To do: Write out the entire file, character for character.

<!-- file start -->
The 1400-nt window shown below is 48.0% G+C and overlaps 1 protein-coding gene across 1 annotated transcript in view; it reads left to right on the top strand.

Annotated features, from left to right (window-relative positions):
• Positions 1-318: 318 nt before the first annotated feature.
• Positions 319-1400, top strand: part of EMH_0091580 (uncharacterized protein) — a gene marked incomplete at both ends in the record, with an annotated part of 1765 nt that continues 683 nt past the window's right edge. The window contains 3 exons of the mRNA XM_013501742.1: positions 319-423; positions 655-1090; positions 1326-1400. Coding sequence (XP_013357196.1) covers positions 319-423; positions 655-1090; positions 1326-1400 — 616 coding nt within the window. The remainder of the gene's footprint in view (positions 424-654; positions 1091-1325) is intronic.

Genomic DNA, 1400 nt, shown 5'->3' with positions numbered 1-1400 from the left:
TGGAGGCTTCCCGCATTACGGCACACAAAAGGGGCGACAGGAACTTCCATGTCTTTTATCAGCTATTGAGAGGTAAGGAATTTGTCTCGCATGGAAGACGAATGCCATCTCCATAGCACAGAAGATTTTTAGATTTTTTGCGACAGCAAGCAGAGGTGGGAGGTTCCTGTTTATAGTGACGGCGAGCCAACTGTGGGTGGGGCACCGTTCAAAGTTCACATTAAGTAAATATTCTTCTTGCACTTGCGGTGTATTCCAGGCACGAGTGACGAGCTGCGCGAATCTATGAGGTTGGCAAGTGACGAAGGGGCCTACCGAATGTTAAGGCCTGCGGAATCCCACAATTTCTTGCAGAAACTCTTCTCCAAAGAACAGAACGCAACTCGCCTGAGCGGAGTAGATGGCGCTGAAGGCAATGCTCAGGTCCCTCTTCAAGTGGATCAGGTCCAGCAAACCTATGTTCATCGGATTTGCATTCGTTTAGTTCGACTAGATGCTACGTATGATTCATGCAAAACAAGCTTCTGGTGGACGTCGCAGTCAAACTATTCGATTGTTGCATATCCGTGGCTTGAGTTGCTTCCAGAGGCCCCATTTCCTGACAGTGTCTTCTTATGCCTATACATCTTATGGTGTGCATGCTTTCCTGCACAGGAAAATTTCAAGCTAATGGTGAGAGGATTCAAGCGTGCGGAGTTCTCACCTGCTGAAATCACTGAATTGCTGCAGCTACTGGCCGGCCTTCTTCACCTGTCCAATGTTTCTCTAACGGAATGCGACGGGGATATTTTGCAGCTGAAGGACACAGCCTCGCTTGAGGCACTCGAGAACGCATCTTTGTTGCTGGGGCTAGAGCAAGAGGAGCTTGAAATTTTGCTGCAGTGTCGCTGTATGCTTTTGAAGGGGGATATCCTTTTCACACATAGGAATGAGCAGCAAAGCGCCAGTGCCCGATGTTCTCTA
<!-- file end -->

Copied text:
The 1400-nt window shown below is 48.0% G+C and overlaps 1 protein-coding gene across 1 annotated transcript in view; it reads left to right on the top strand.

Annotated features, from left to right (window-relative positions):
• Positions 1-318: 318 nt before the first annotated feature.
• Positions 319-1400, top strand: part of EMH_0091580 (uncharacterized protein) — a gene marked incomplete at both ends in the record, with an annotated part of 1765 nt that continues 683 nt past the window's right edge. The window contains 3 exons of the mRNA XM_013501742.1: positions 319-423; positions 655-1090; positions 1326-1400. Coding sequence (XP_013357196.1) covers positions 319-423; positions 655-1090; positions 1326-1400 — 616 coding nt within the window. The remainder of the gene's footprint in view (positions 424-654; positions 1091-1325) is intronic.

Genomic DNA, 1400 nt, shown 5'->3' with positions numbered 1-1400 from the left:
TGGAGGCTTCCCGCATTACGGCACACAAAAGGGGCGACAGGAACTTCCATGTCTTTTATCAGCTATTGAGAGGTAAGGAATTTGTCTCGCATGGAAGACGAATGCCATCTCCATAGCACAGAAGATTTTTAGATTTTTTGCGACAGCAAGCAGAGGTGGGAGGTTCCTGTTTATAGTGACGGCGAGCCAACTGTGGGTGGGGCACCGTTCAAAGTTCACATTAAGTAAATATTCTTCTTGCACTTGCGGTGTATTCCAGGCACGAGTGACGAGCTGCGCGAATCTATGAGGTTGGCAAGTGACGAAGGGGCCTACCGAATGTTAAGGCCTGCGGAATCCCACAATTTCTTGCAGAAACTCTTCTCCAAAGAACAGAACGCAACTCGCCTGAGCGGAGTAGATGGCGCTGAAGGCAATGCTCAGGTCCCTCTTCAAGTGGATCAGGTCCAGCAAACCTATGTTCATCGGATTTGCATTCGTTTAGTTCGACTAGATGCTACGTATGATTCATGCAAAACAAGCTTCTGGTGGACGTCGCAGTCAAACTATTCGATTGTTGCATATCCGTGGCTTGAGTTGCTTCCAGAGGCCCCATTTCCTGACAGTGTCTTCTTATGCCTATACATCTTATGGTGTGCATGCTTTCCTGCACAGGAAAATTTCAAGCTAATGGTGAGAGGATTCAAGCGTGCGGAGTTCTCACCTGCTGAAATCACTGAATTGCTGCAGCTACTGGCCGGCCTTCTTCACCTGTCCAATGTTTCTCTAACGGAATGCGACGGGGATATTTTGCAGCTGAAGGACACAGCCTCGCTTGAGGCACTCGAGAACGCATCTTTGTTGCTGGGGCTAGAGCAAGAGGAGCTTGAAATTTTGCTGCAGTGTCGCTGTATGCTTTTGAAGGGGGATATCCTTTTCACACATAGGAATGAGCAGCAAAGCGCCAGTGCCCGATGTTCTCTA